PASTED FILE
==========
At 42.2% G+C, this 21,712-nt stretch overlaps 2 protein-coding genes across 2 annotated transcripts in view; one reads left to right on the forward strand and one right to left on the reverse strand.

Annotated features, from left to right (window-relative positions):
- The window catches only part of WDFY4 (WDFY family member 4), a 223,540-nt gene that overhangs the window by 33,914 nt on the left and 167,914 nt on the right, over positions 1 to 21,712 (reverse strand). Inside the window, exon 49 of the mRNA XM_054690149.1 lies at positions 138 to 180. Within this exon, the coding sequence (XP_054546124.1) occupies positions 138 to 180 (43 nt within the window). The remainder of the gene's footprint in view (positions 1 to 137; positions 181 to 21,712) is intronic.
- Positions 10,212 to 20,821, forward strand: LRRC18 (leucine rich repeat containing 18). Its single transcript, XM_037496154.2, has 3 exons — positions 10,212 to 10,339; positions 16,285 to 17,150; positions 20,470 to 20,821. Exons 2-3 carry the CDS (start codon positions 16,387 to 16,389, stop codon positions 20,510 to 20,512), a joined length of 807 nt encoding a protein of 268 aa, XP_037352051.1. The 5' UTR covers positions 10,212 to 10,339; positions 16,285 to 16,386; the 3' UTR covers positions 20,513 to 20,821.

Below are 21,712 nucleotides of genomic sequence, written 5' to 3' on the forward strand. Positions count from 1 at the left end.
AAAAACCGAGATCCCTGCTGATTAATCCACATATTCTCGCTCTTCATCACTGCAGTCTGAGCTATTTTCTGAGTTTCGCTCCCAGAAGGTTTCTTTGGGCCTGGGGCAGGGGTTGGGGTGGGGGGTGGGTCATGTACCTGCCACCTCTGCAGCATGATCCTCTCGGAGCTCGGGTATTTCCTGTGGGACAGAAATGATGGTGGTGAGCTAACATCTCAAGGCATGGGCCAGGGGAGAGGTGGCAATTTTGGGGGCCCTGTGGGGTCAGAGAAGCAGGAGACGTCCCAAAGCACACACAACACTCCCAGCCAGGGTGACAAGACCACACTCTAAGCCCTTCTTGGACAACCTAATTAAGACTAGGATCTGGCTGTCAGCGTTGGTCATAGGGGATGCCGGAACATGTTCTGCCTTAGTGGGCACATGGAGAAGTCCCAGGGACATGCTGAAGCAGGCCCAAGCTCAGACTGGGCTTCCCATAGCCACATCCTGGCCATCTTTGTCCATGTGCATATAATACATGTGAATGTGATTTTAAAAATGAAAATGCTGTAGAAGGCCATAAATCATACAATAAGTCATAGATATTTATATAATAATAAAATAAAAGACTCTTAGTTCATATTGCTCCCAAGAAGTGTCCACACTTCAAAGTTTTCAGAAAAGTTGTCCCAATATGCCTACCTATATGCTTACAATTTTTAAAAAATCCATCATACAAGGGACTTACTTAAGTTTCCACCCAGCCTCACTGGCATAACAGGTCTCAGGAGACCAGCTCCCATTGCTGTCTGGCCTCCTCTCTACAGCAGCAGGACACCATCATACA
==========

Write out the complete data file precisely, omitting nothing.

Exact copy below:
At 42.2% G+C, this 21,712-nt stretch overlaps 2 protein-coding genes across 2 annotated transcripts in view; one reads left to right on the forward strand and one right to left on the reverse strand.

Annotated features, from left to right (window-relative positions):
- The window catches only part of WDFY4 (WDFY family member 4), a 223,540-nt gene that overhangs the window by 33,914 nt on the left and 167,914 nt on the right, over positions 1 to 21,712 (reverse strand). Inside the window, exon 49 of the mRNA XM_054690149.1 lies at positions 138 to 180. Within this exon, the coding sequence (XP_054546124.1) occupies positions 138 to 180 (43 nt within the window). The remainder of the gene's footprint in view (positions 1 to 137; positions 181 to 21,712) is intronic.
- Positions 10,212 to 20,821, forward strand: LRRC18 (leucine rich repeat containing 18). Its single transcript, XM_037496154.2, has 3 exons — positions 10,212 to 10,339; positions 16,285 to 17,150; positions 20,470 to 20,821. Exons 2-3 carry the CDS (start codon positions 16,387 to 16,389, stop codon positions 20,510 to 20,512), a joined length of 807 nt encoding a protein of 268 aa, XP_037352051.1. The 5' UTR covers positions 10,212 to 10,339; positions 16,285 to 16,386; the 3' UTR covers positions 20,513 to 20,821.

Below are 21,712 nucleotides of genomic sequence, written 5' to 3' on the forward strand. Positions count from 1 at the left end.
AAAAACCGAGATCCCTGCTGATTAATCCACATATTCTCGCTCTTCATCACTGCAGTCTGAGCTATTTTCTGAGTTTCGCTCCCAGAAGGTTTCTTTGGGCCTGGGGCAGGGGTTGGGGTGGGGGGTGGGTCATGTACCTGCCACCTCTGCAGCATGATCCTCTCGGAGCTCGGGTATTTCCTGTGGGACAGAAATGATGGTGGTGAGCTAACATCTCAAGGCATGGGCCAGGGGAGAGGTGGCAATTTTGGGGGCCCTGTGGGGTCAGAGAAGCAGGAGACGTCCCAAAGCACACACAACACTCCCAGCCAGGGTGACAAGACCACACTCTAAGCCCTTCTTGGACAACCTAATTAAGACTAGGATCTGGCTGTCAGCGTTGGTCATAGGGGATGCCGGAACATGTTCTGCCTTAGTGGGCACATGGAGAAGTCCCAGGGACATGCTGAAGCAGGCCCAAGCTCAGACTGGGCTTCCCATAGCCACATCCTGGCCATCTTTGTCCATGTGCATATAATACATGTGAATGTGATTTTAAAAATGAAAATGCTGTAGAAGGCCATAAATCATACAATAAGTCATAGATATTTATATAATAATAAAATAAAAGACTCTTAGTTCATATTGCTCCCAAGAAGTGTCCACACTTCAAAGTTTTCAGAAAAGTTGTCCCAATATGCCTACCTATATGCTTACAATTTTTAAAAAATCCATCATACAAGGGACTTACTTAAGTTTCCACCCAGCCTCACTGGCATAACAGGTCTCAGGAGACCAGCTCCCATTGCTGTCTGGCCTCCTCTCTACAGCAGCAGGACACCATCATACA